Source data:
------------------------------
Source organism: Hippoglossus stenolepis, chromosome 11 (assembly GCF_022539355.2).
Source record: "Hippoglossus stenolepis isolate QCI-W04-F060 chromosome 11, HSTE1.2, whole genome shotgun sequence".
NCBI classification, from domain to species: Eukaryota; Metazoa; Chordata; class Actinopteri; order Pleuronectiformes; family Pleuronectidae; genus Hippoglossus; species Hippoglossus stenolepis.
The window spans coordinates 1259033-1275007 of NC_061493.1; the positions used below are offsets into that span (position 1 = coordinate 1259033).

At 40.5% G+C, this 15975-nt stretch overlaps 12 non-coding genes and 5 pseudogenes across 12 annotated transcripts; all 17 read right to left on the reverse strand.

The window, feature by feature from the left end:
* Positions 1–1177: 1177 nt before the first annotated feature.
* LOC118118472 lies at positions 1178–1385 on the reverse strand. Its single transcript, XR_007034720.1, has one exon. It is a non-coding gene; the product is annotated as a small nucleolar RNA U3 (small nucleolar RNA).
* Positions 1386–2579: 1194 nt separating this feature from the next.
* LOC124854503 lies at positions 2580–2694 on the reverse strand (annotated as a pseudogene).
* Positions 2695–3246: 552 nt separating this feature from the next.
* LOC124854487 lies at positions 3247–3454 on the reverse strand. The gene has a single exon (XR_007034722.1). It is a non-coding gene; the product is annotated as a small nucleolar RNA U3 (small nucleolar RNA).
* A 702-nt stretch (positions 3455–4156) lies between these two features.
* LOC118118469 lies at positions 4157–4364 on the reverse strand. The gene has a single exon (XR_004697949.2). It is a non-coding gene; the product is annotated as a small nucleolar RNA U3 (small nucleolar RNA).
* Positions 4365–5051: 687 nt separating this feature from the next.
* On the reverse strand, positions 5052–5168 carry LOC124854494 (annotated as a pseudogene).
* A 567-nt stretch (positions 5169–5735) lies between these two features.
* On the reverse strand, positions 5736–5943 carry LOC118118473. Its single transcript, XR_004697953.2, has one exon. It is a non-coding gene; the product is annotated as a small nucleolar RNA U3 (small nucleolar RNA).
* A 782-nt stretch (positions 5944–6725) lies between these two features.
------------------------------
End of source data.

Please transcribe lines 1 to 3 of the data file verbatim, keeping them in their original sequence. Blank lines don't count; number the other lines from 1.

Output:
Source organism: Hippoglossus stenolepis, chromosome 11 (assembly GCF_022539355.2).
Source record: "Hippoglossus stenolepis isolate QCI-W04-F060 chromosome 11, HSTE1.2, whole genome shotgun sequence".
NCBI classification, from domain to species: Eukaryota; Metazoa; Chordata; class Actinopteri; order Pleuronectiformes; family Pleuronectidae; genus Hippoglossus; species Hippoglossus stenolepis.